A reorganisation document would come around and their jobs would be earmarked for redundancy in it and they just couldn’t believe it. They couldn’t believe it. They’d played the game and then suddenly found that they were no longer players in the game. Or – the insidious stuff – their own managers had begun to lean on them using the subtle, vile tactics that they themselves had always used: asking them, as staff members, why they were two minutes late in the morning, dismissing their suggestions and contributions in front of others at team meetings, calling them into an office several times a week to ask why their work wasn’t of a standard any more, or why certain decisions had been made instead of others but never quite saying what the problem was, or overlooking them for promotion, or training chances, or excluding them from decision-making, but involving people of a similar rank, or saying that management had decided to put the person they had in their sights on report, “to keep an eye on their work” without ever really explaining why. When management starts lining people up with that sort of crap, everybody knows that they’ve had it. Certainly, people who’ve used those crappy techniques on other people themselves know it. It can happen for all sorts of reasons. Suddenly, somebody somewhere has decided you’re surplus to requirements. If you feel you’re safe from all of that, you’re wrong.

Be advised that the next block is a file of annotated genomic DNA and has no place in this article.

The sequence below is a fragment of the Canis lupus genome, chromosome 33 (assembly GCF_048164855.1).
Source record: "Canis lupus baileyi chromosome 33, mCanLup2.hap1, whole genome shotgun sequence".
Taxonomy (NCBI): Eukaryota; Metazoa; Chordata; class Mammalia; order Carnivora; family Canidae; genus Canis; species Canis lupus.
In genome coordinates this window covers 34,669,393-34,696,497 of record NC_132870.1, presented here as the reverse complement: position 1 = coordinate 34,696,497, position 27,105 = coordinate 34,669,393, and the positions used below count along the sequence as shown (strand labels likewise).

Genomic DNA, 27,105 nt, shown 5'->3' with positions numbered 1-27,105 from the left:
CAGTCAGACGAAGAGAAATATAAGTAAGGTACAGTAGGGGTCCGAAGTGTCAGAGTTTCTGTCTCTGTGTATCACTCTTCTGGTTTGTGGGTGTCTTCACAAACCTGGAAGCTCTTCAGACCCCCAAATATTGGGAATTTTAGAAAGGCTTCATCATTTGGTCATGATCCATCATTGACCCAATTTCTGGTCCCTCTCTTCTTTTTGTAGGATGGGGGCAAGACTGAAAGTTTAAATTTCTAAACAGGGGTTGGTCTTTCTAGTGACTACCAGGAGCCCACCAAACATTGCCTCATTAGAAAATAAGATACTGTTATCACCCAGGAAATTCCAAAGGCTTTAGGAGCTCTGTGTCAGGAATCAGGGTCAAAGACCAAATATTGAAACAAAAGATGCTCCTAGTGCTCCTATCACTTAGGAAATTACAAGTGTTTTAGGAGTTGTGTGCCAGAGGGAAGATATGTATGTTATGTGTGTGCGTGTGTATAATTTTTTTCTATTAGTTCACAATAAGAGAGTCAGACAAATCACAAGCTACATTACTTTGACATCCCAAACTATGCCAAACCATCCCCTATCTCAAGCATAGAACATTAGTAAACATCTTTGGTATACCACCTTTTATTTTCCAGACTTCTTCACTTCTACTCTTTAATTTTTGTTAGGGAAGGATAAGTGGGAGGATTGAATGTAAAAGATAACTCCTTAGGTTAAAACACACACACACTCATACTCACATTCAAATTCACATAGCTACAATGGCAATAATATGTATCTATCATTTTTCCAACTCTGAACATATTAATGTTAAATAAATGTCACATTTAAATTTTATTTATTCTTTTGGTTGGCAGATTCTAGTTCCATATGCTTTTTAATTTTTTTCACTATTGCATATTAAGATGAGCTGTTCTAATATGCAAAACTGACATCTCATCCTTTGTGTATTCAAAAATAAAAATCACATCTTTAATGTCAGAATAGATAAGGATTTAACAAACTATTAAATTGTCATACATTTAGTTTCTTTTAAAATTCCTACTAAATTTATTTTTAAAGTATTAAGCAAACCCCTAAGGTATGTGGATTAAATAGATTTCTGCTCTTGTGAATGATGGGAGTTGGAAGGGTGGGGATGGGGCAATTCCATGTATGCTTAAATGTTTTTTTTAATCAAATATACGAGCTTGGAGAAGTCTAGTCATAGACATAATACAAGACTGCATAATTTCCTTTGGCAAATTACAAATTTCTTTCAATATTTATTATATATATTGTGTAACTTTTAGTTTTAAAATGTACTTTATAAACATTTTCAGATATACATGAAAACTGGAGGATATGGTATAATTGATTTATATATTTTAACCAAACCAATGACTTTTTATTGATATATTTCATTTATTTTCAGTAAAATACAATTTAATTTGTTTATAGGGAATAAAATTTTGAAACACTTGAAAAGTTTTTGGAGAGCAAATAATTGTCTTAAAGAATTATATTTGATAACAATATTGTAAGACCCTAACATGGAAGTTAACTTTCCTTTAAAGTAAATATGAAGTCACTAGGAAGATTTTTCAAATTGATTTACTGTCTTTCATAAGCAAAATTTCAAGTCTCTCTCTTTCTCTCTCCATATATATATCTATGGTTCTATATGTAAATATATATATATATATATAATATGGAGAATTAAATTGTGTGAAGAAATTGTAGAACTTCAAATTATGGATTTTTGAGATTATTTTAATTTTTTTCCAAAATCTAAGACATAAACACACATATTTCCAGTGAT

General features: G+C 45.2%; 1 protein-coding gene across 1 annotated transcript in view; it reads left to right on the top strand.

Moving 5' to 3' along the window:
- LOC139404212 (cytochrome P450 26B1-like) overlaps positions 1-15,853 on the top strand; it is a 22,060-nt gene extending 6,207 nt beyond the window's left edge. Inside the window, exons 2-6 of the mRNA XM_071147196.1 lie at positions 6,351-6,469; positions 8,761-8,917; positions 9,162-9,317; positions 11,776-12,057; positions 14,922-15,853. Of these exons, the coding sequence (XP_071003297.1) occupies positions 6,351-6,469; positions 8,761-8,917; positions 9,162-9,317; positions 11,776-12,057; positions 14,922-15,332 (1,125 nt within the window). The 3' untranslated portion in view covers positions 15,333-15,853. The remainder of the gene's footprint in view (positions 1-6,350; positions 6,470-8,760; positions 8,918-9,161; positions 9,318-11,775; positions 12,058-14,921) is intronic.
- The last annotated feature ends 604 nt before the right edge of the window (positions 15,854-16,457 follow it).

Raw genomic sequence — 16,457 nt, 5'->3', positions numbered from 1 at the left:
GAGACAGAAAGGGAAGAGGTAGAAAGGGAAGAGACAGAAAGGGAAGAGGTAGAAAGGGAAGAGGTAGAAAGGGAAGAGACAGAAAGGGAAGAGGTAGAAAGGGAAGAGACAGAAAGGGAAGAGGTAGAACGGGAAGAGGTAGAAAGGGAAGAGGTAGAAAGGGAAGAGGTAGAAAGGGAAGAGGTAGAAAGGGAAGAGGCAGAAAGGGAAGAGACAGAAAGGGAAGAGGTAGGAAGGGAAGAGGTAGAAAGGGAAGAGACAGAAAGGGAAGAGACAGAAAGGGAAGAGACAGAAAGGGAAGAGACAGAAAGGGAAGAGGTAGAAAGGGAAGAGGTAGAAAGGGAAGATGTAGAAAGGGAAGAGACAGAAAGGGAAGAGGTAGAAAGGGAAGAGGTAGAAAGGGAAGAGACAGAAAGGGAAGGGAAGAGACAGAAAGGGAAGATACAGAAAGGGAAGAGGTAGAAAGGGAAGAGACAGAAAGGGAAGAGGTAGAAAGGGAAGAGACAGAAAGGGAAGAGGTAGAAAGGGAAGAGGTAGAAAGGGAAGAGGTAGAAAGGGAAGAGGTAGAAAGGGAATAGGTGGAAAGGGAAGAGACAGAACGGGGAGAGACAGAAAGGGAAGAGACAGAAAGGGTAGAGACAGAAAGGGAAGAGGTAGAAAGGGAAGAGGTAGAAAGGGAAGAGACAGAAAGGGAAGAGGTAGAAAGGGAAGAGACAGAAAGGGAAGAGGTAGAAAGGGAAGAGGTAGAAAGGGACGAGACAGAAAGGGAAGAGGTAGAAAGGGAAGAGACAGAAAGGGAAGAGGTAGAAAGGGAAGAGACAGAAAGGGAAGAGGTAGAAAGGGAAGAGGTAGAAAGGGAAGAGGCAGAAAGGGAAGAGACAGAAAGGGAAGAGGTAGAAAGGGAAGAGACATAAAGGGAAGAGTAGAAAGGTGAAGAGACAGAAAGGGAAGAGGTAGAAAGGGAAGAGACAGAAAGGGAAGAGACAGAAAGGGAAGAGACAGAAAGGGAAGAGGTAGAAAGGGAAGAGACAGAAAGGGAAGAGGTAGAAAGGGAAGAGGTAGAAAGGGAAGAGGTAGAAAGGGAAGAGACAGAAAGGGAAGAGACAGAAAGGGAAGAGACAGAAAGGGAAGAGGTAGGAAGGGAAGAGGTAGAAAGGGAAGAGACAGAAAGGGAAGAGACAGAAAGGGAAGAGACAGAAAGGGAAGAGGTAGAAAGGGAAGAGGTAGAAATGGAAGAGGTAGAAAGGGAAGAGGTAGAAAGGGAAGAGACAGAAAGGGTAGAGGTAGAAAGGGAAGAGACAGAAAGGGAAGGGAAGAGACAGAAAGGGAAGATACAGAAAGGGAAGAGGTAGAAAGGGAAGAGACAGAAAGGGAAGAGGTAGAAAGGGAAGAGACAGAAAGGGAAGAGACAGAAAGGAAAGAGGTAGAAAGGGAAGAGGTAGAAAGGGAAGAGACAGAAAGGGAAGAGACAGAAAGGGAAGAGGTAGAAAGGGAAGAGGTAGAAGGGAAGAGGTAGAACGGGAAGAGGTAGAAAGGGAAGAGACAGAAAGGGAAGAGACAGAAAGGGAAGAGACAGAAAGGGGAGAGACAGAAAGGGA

You’d certainly be wrong at the moment. You’d be wrong because austerity is still the only game in town and wages cuts, and even wagelessness, is a crucial part of that. Doesn’t matter if the private sector and the economy “recover” or even if they recover spectacularly. Power is utterly convinced that a shit employment reality is the only option for people who rely on a wage.

Power believes that even when it is watching its own organisation and future disappear round the u-bend on the back of cuts. I find this part of things interesting – that management will attack and cut even while acknowledging that the outcome is likely to be useless at best.

I thought about this a lot when, several weeks ago, I had a chat – we’ll call it that, even though it was more an oral brawl – with one Bill Puddicombe, CE of an outfit called Equinox Care. I’ve had a few fucked-up interfaces over the past few years, but I’m sharing the one with Bill with you because it really rated.